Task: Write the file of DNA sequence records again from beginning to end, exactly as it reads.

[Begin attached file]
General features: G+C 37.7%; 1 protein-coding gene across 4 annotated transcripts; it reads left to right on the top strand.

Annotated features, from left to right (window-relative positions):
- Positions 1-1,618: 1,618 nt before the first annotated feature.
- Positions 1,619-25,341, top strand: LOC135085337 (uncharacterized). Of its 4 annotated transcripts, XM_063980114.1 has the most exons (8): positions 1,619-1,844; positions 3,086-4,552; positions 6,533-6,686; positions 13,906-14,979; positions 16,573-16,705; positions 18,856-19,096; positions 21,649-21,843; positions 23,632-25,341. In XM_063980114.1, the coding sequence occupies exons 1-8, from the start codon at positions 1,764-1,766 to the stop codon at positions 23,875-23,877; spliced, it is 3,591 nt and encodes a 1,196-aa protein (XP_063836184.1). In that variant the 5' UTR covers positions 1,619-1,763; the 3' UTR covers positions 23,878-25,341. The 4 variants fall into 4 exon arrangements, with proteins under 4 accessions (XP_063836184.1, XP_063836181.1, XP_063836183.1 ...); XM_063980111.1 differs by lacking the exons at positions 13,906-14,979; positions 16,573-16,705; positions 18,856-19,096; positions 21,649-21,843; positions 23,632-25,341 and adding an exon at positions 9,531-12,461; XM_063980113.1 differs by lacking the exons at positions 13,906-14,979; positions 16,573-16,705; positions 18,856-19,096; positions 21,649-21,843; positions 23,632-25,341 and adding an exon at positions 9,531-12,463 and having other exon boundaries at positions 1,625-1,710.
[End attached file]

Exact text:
General features: G+C 37.7%; 1 protein-coding gene across 4 annotated transcripts; it reads left to right on the top strand.

Annotated features, from left to right (window-relative positions):
- Positions 1-1,618: 1,618 nt before the first annotated feature.
- Positions 1,619-25,341, top strand: LOC135085337 (uncharacterized). Of its 4 annotated transcripts, XM_063980114.1 has the most exons (8): positions 1,619-1,844; positions 3,086-4,552; positions 6,533-6,686; positions 13,906-14,979; positions 16,573-16,705; positions 18,856-19,096; positions 21,649-21,843; positions 23,632-25,341. In XM_063980114.1, the coding sequence occupies exons 1-8, from the start codon at positions 1,764-1,766 to the stop codon at positions 23,875-23,877; spliced, it is 3,591 nt and encodes a 1,196-aa protein (XP_063836184.1). In that variant the 5' UTR covers positions 1,619-1,763; the 3' UTR covers positions 23,878-25,341. The 4 variants fall into 4 exon arrangements, with proteins under 4 accessions (XP_063836184.1, XP_063836181.1, XP_063836183.1 ...); XM_063980111.1 differs by lacking the exons at positions 13,906-14,979; positions 16,573-16,705; positions 18,856-19,096; positions 21,649-21,843; positions 23,632-25,341 and adding an exon at positions 9,531-12,461; XM_063980113.1 differs by lacking the exons at positions 13,906-14,979; positions 16,573-16,705; positions 18,856-19,096; positions 21,649-21,843; positions 23,632-25,341 and adding an exon at positions 9,531-12,463 and having other exon boundaries at positions 1,625-1,710.